Do you suffer through restless nights and broken sleep? Vitamin D (or a lack thereof) could be the culprit.
Vitamin D isn’t really a vitamin. It’s a group of fat-soluble hormones that you produce in your skin when it’s exposed to sunlight. You also can pick up a little vitamin D through your diet.
While vitamin D is essential for healthy bones, it also supports the immune system—helping your body fight off infection and control inflammation.
Lately, researchers have been investigating how vitamin D affects sleep.
Dr. Stasha Gominak, a neurologist at the East Texas Medical Center, believes that sleep disorders have reached epidemic proportions because so many people are deficient in vitamin D.
She argues, “It seems only logical that the hormone that links us to the sun would also affect sleep, our most circadian of actions."
Indeed, she found that the blood level (not the dose) of vitamin D must be within a very narrow range for optimal sleep. Vitamin D is one of the oldest steroid hormones. It helps you track your relationship to the sun and to food, influencing the most basic elements of survival—like your metabolism, your ability to reproduce, and your sleep.
Areas of the brain that have been linked with sleep have receptors for vitamin D.
Besides the brain, you will also find vitamin D receptors:
- In heart muscle
- Throughout the entire digestive tract (including your teeth)
- In your reproductive organs
- In breast tissue
Is Inflammation Keeping You Up at Night?
Vitamin D wears many hats within the body.
One of the things it does is regulate gene expression, which can affect many tissues and metabolic pathways.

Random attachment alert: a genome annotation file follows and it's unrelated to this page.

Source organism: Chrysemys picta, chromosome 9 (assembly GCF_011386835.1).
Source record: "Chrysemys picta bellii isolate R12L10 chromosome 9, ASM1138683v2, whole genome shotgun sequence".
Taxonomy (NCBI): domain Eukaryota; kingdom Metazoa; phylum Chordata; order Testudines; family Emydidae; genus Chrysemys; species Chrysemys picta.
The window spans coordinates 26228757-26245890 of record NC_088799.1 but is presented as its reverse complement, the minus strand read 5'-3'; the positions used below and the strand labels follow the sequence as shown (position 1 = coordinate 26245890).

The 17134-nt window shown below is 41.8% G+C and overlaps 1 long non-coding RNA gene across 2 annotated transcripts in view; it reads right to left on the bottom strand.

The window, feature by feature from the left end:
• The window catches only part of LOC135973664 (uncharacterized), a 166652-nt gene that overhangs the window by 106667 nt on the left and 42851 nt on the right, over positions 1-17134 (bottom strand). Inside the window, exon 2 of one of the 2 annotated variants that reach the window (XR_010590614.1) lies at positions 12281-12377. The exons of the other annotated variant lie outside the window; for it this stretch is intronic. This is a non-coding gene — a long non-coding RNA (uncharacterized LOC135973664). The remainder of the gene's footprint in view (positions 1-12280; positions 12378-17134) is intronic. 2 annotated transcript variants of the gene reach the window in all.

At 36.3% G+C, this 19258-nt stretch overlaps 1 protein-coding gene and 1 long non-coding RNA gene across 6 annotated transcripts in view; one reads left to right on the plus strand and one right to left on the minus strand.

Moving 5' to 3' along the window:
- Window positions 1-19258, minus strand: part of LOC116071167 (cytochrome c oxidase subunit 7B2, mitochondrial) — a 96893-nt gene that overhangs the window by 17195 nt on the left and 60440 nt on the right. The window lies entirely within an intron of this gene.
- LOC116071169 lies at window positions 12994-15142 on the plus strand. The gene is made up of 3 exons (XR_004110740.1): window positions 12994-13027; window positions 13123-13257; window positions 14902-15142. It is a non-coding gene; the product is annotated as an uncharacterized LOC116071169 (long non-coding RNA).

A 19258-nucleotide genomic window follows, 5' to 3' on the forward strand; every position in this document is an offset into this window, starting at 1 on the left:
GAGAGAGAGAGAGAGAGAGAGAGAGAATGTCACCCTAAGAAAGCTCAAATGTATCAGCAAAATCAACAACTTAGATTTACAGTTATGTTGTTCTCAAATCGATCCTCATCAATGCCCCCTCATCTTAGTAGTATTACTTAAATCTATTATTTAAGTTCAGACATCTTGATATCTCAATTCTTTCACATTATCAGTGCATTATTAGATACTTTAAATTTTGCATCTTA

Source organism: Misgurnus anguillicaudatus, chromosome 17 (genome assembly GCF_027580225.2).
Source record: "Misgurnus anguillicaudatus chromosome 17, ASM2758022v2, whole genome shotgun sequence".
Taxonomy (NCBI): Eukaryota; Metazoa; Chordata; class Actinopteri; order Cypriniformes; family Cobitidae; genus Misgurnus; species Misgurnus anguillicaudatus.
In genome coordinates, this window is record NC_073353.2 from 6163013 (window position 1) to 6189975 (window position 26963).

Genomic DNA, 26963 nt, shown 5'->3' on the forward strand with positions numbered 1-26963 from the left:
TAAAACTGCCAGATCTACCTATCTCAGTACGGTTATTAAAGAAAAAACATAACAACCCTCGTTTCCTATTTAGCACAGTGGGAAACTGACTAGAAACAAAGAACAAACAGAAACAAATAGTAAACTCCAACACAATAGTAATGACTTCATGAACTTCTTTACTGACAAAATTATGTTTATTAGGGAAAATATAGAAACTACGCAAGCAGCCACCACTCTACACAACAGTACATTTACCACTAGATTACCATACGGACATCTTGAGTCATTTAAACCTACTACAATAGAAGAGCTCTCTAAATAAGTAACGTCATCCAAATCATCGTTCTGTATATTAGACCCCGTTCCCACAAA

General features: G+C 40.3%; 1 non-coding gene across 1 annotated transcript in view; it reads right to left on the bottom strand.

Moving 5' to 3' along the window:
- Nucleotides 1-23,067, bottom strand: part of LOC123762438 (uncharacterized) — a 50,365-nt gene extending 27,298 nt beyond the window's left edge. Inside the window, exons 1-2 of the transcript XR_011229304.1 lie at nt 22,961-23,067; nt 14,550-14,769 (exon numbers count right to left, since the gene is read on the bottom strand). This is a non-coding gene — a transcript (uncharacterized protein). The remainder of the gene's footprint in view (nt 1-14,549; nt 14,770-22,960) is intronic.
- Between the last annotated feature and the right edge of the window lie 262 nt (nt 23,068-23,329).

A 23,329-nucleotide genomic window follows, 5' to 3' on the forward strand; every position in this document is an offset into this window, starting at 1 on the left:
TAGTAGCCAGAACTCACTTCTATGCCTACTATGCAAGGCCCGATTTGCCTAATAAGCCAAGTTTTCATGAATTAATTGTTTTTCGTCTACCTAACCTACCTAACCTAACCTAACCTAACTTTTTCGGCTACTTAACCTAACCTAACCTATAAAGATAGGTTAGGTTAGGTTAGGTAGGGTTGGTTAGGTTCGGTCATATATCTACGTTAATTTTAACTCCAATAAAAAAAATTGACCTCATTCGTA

For example, vitamin D curbs the expression of the RelB gene, which plays a pivotal role in the development of inflammation. What's more, some pro-inflammatory chemicals also regulate sleep. The ReIB gene (and inflammation) has been linked to sleep apnea—a common sleep disorder.
How to Make Sure You're Getting Enough Vitamin D
Over a two year trial with 1,500 patients, Dr. Gominak saw improvements in sleep when patients maintained a vitamin D blood level of 60–80 ng/ml.
order to hit this “sweet spot,” the dose of vitamin D would be different for each person. For example, 20,000 IU a day could promote normal sleep in someone who is severel In y vitamin D deficient.
Dr. Gominak also saw that supplementing with vitamin D2 stopped most people from having a normal night’s rest.
Vitamin D2 (also called ergocalciferol) comes from plants. Some researchers have found that it is not as effective as vitamin D3 (the vitamin D that your body makes and that you’ll find in some foods). Even though many foods are fortified with vitamin D2, it may actually promote poor sleep. Some supplements also contain vitamin D2, rather than vitamin D3.
The best source of vitamin D3 is your own skin when it’s exposed to sunlight (without sunscreen).
Other good sources of vitamin D3 include:
- Cod liver oil
- Wild-caught salmon and mackerel
Bump Up Your Vitamin D Receptors
Remember those vitamin D receptors that we talked about? They are mostly found in your brain, your heart, your digestive tract, and your reproductive organs.
A vitamin D receptor allows your body to use vitamin D.
These can include:
Fortunately, many of these vegetables are delicious (and easier to digest) when they are fermented. You can support your body’s ability to use vitamin D by including raw and fermented cruciferous vegetables in every meal.